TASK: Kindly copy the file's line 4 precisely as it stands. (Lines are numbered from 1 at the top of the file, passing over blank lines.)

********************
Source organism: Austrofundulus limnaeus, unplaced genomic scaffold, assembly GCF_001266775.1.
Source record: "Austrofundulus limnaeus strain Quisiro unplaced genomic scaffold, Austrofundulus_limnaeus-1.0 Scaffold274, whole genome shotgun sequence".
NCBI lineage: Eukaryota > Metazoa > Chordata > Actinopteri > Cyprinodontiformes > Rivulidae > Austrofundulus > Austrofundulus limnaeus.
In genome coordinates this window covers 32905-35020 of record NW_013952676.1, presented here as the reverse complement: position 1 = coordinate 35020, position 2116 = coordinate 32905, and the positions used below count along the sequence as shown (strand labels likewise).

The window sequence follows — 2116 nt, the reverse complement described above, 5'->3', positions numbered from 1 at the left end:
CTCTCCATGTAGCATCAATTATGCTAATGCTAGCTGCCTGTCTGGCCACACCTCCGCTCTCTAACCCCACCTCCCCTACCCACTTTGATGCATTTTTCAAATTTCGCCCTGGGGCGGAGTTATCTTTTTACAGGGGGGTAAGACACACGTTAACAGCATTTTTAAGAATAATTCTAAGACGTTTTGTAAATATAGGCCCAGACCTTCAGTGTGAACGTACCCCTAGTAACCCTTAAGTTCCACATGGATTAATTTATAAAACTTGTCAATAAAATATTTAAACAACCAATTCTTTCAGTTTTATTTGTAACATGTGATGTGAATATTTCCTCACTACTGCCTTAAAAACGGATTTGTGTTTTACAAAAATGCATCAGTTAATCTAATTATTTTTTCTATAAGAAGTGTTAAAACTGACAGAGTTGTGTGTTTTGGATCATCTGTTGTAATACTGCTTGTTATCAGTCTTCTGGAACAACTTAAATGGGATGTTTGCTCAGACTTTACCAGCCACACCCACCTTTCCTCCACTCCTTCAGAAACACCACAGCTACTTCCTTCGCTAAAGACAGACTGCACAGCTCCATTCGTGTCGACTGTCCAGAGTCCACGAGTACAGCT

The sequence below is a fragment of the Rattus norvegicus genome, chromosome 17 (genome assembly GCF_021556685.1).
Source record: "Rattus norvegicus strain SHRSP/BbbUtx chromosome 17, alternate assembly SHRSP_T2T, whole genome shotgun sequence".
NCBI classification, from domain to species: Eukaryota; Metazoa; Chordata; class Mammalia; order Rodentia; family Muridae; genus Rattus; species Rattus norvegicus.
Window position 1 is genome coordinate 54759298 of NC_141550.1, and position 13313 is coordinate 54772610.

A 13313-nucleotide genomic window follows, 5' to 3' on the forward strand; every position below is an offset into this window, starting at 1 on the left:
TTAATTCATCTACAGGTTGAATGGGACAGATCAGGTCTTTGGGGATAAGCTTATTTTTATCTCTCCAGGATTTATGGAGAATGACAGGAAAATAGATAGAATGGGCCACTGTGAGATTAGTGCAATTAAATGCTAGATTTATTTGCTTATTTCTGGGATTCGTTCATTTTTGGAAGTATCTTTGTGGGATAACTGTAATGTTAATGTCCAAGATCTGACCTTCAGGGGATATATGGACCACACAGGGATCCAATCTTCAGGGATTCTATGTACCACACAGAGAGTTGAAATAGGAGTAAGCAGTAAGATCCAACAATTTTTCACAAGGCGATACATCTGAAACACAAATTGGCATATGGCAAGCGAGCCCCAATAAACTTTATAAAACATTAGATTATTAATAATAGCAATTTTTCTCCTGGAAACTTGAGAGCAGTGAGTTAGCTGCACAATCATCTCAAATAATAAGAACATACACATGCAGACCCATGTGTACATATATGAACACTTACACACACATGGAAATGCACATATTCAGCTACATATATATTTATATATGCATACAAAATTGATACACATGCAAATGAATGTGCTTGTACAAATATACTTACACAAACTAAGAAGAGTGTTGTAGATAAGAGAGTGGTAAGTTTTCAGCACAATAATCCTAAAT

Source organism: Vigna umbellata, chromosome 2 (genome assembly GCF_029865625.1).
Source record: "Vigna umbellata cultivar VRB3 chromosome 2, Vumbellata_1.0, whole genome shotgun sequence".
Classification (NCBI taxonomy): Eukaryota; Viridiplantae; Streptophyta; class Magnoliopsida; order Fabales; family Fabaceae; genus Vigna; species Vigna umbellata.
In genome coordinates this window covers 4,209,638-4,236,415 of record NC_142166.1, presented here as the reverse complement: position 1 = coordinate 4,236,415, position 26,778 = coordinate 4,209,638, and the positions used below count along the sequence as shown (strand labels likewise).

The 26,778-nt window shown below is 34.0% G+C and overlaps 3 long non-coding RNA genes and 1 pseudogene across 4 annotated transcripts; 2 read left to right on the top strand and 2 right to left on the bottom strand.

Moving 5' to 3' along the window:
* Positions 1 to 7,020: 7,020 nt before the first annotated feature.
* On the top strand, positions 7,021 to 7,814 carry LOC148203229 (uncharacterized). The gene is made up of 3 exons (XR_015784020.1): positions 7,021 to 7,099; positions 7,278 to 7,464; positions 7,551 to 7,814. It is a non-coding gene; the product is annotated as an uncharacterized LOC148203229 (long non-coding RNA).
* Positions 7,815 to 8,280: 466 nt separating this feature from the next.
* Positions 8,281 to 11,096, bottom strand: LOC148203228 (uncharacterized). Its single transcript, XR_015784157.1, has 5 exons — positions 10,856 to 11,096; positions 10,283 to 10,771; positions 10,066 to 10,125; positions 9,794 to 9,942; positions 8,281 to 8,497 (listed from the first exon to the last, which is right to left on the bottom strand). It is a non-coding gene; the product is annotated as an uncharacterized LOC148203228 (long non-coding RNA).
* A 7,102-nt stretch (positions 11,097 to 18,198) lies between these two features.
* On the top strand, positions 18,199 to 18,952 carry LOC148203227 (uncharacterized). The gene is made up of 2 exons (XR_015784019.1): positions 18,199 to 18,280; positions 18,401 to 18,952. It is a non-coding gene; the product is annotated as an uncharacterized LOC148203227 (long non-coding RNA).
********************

In genome coordinates this window covers 32905-35020 of record NW_013952676.1, presented here as the reverse complement: position 1 = coordinate 35020, position 2116 = coordinate 32905, and the positions used below count along the sequence as shown (strand labels likewise).